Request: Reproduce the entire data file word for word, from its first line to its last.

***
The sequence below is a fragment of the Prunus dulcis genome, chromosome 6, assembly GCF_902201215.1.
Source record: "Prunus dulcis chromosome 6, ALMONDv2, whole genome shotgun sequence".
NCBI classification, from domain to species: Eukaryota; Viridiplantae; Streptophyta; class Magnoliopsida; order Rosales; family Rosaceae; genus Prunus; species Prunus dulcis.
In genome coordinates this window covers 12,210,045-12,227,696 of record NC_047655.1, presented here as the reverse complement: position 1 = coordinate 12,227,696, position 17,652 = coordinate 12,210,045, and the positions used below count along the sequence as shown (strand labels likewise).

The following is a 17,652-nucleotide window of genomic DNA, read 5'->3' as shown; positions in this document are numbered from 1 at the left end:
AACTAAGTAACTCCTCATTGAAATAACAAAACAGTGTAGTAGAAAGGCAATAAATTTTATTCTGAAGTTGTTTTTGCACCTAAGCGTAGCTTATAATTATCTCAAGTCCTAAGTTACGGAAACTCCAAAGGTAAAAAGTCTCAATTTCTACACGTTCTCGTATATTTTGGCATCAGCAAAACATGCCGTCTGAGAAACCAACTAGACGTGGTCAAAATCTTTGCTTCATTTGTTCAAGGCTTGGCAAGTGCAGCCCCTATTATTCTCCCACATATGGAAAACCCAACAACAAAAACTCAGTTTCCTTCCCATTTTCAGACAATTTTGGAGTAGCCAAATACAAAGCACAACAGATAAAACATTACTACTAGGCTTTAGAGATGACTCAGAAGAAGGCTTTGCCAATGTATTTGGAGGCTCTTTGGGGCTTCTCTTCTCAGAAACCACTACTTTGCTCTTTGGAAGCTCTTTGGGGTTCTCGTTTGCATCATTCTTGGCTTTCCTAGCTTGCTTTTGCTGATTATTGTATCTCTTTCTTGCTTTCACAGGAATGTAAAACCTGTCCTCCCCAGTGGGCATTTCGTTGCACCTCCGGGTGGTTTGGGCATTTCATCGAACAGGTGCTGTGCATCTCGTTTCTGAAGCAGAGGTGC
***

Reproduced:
The sequence below is a fragment of the Prunus dulcis genome, chromosome 6, assembly GCF_902201215.1.
Source record: "Prunus dulcis chromosome 6, ALMONDv2, whole genome shotgun sequence".
NCBI classification, from domain to species: Eukaryota; Viridiplantae; Streptophyta; class Magnoliopsida; order Rosales; family Rosaceae; genus Prunus; species Prunus dulcis.
In genome coordinates this window covers 12,210,045-12,227,696 of record NC_047655.1, presented here as the reverse complement: position 1 = coordinate 12,227,696, position 17,652 = coordinate 12,210,045, and the positions used below count along the sequence as shown (strand labels likewise).

The following is a 17,652-nucleotide window of genomic DNA, read 5'->3' as shown; positions in this document are numbered from 1 at the left end:
AACTAAGTAACTCCTCATTGAAATAACAAAACAGTGTAGTAGAAAGGCAATAAATTTTATTCTGAAGTTGTTTTTGCACCTAAGCGTAGCTTATAATTATCTCAAGTCCTAAGTTACGGAAACTCCAAAGGTAAAAAGTCTCAATTTCTACACGTTCTCGTATATTTTGGCATCAGCAAAACATGCCGTCTGAGAAACCAACTAGACGTGGTCAAAATCTTTGCTTCATTTGTTCAAGGCTTGGCAAGTGCAGCCCCTATTATTCTCCCACATATGGAAAACCCAACAACAAAAACTCAGTTTCCTTCCCATTTTCAGACAATTTTGGAGTAGCCAAATACAAAGCACAACAGATAAAACATTACTACTAGGCTTTAGAGATGACTCAGAAGAAGGCTTTGCCAATGTATTTGGAGGCTCTTTGGGGCTTCTCTTCTCAGAAACCACTACTTTGCTCTTTGGAAGCTCTTTGGGGTTCTCGTTTGCATCATTCTTGGCTTTCCTAGCTTGCTTTTGCTGATTATTGTATCTCTTTCTTGCTTTCACAGGAATGTAAAACCTGTCCTCCCCAGTGGGCATTTCGTTGCACCTCCGGGTGGTTTGGGCATTTCATCGAACAGGTGCTGTGCATCTCGTTTCTGAAGCAGAGGTGC